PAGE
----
Two games, six lackluster quarters, one blowout loss, and now one very restless fan base. The Portland Trail Blazers have reached a fork in the road nearly a month into the season. Though their record is a respectable 7-5, the Blazers have yet to produce a quality win against a top shelf contending team in the Western Conference. The last two games have been downright pitiful, with the Blazers lucky enough to have come back against the Denver Nuggets on November 13th after a dreadful first half. But, against the Chicago Bulls on Tuesday night, it was a different story as the Blazers came out in exactly the same sorry manner and lost 113-88. The Blazers came out with less energy and motivation than a 2016 voter and received a Lucille-like beating against a decent, though not spectacular, Bulls team. So, what is going on here?
The Blazers were hoping to build a contender from the inside, something that is increasingly rare in this day and age of the NBA with big name free agent signings and the desire to build super teams like, you know, the New York Knicks. However, 12 games into the season, we are seeing a very different team from last year. There seems to be little passion, little heart, and a whole lot of blowout losses. This is not the team the organization signed up for. This is not the feel-good team of last year.
We could understand if Portland had the same record, had endured the same losses to the same teams, but lost while putting up a fight. In what has been the biggest surprise so far this NBA season, the Blazers are putting up zero fight. While Portland’s offense remains mostly potent, their defense has taken a serious nose dive. The promise of shoring up a soft defense has not come to fruition, neither by individual or team expectations. Rebounding has also been a problem for the Blazers, ranking 25th in the league. Role players who were so vital to last year’s squad have regressed. We have yet to see the Al-Farouq Aminu of a year ago, same too for Moe Harkless, Noah Vonleh and Ed Davis. Though, we did see a glimpse of the old Davis during the Chicago game when he was the only player visibly expending energy while playing a game of basketball.
Let’s forget, for a moment, about the $75 million paid to Allen Crabbe to score 10 points a night. Let’s forget about the $40 million owed to Meyers Leonard who has underwhelmed dramatically this season. Let’s forget about the $70 million signed to Evan Turner, the Blazers only offseason acquisition, who continues to be the ultimate enigma. What exactly I’m I seeing on the court? The answer to that is disheartening.
Where is the fight in this team? Has money and expectations dulled it? When I watch this team, I see complacency where urgency used to reside. I see players not fully engaged where Coach Terry Stotts used to have his players all in, every game. I see a team giving up after getting knocked down early, when that is when they used to fight the hardest. Worst of all, I am watching a team that is no fun to watch. After a season in which there was a lot of joy in viewing a team play cohesive and unselfish basketball, this team, like binge watching an entire season of a Kevin James comedy, has been unbearable to watch for long stretches. If not for Damian Lillard’s gaudy numbers and late-game heroics, the Blazers would be lucky to have four wins today.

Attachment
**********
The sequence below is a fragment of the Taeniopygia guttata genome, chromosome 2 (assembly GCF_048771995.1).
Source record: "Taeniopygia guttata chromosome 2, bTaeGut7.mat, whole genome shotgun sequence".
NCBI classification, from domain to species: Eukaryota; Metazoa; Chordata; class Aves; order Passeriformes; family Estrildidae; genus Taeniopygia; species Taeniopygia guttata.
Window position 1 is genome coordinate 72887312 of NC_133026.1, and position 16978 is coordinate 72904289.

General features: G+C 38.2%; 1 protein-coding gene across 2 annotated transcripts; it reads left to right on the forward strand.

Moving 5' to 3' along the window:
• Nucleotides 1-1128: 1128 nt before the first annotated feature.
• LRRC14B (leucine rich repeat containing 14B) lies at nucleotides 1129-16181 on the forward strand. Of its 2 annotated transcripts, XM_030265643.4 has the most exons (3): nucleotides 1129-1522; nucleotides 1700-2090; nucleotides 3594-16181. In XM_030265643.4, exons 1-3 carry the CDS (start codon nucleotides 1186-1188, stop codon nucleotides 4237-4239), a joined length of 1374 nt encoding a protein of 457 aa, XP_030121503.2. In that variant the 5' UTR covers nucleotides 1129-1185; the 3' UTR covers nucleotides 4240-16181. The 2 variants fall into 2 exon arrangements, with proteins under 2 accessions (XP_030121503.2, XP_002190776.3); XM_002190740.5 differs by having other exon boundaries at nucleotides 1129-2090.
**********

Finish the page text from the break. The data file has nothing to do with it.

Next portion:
Though still early in the season, it may be time for the front office to start asking the tough questions. Is this the team we feel comfortable with going forward? Or, is it time to make some moves in order for this team to grow? Right now, the latter seems the answer. There are rumors of a DeMarcus Cousins trade in the works and Portland’s name has been whispered as a potential landing spot for the mercurial All-Star. Cousins would be a bold move and far from a sure bet, but with Lillard as the teams’ undisputed leader I would feel more comfortable with the Blazers acquiring someone like Cousins knowing Lillard wouldn’t take much garbage from him. In fact, coming from an organization like the Sacramento Kings to one like the Blazers could be just what Cousins needs, a franchise with a more stable culture and a bona fide leader on and off the court.
After 12 games and one memorable, unexpected season, we may have reached the ceiling with this team as is currently constructed. I am not anywhere near calling for Stotts’ head. I feel Turner can still be a valuable player within the right rotation. But, something just isn’t clicking yet and the players don’t seem as comfortable or hungry as last season. Something has to change. If it can’t change from within, it must be done from outside.
With the Blazers embarking on a five game road trip beginning tonight in Houston, we may well find out what’s next for this team sooner rather than later. Will they find the unity and fight that once defined this team and propelled them into the playoffs last season? Or, will it be all the more clearer that it’s time to shake things up a bit. The fork in the road is here. It’s time for the Blazers to choose a path forward.